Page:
Just down the road from where I live, there lies quite a magical place. Fore in County Westmeath is better known for its 7th century Franciscan Abbey, hard to believe that 2000 monks used to live there at some stage, most coming from France… 1,300 years ago; humbling, I know…
Month: October 2018
Butternut Squash Gnocchi
You know, when it comes to legends and superstitions – or rather popular beliefs- Brittany is not too far off Ireland in that department. Hollsent is our Hallowe’en, when we celebrate the dead, the departed to another world but the rules don’t always start and end in October! Oh no! We have a whole lot of characters that most of us take very seriously, oh yeah! We have of course An Ankoù, from the old Celtic God of Death Ankouvos, the tall, skinny and lanky valet of Death, patrolling our beautiful country at night to collect the passed over souls with his horse, as meager as him, his squeaky carriage for the lift. If you are unfortunate enough to cross his path at night, well, it was nice to meet you as you are probably on the list and I think it’s too late I am afraid… If you hear the creaking of his cart’s axle, the tip is to run away in the other direction, home will do, hide under the duvet and keep singing “lalalalalala…” and you might have a chance to live for another year!
Chocolate and Banana Tart
I don’t really go back home to Brittany often and if I do it is in September, sometimes in May, but most likely in September. Nine years ago, we went in October, almost to the date and around my sister’s birthday. The weather was amazing and my Father drove all of us to the North Western coast of the Celtic peninsula, an area I have always been a bit less familiar with, yet with breathtaking beauty, giant boulders of granite, cute villages and lonely lighthouses…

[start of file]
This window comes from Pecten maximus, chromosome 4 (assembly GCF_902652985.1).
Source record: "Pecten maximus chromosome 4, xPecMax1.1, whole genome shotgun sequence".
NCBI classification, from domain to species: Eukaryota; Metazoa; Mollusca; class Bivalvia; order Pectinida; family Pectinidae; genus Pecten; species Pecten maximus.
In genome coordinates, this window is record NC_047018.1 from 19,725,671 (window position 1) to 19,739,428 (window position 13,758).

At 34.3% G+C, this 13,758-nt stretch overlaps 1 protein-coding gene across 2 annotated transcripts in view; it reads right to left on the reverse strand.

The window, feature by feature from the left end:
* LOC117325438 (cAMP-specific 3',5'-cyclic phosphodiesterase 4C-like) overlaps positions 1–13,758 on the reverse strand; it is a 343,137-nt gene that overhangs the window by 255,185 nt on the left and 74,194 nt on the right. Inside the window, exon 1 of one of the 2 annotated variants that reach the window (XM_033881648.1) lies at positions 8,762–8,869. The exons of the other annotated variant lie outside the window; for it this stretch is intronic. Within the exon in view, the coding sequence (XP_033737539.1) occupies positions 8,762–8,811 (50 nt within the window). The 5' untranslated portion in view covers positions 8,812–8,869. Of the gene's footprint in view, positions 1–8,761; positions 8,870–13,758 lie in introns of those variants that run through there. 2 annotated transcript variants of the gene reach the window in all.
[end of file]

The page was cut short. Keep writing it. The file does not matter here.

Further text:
Chili Sin Carne
” You know what would be great lads? Let’s sail our 130 ships to invade England, but instead we will go by Scotland and we’ll take them by surprise by coming from the West of Ireland… It’s gonna be great, who’s in?”. And so I was amusing myself imagining the unlikely conversation between a Spaniard Captain and his crew somewhere in the 16th century while standing on Streedagh beach in Co. Sligo, just off Grange. A place where one can still see at low tide, a wreck of the Spanish Armada, some 430 years ago, quite humbling standing there really, 24 ships were lost in the campaign and around the coast of Ireland due to bad weather and treacherous shores, poorly mapped then and where the survivors at Streedagh met a very grim fate at the hands of the locals and some “Red Coats” joining the killing spree… It must have been quite a sight, and I was there, standing on the strand, taking it all in and thankful for more peaceful times, well at least here and for now.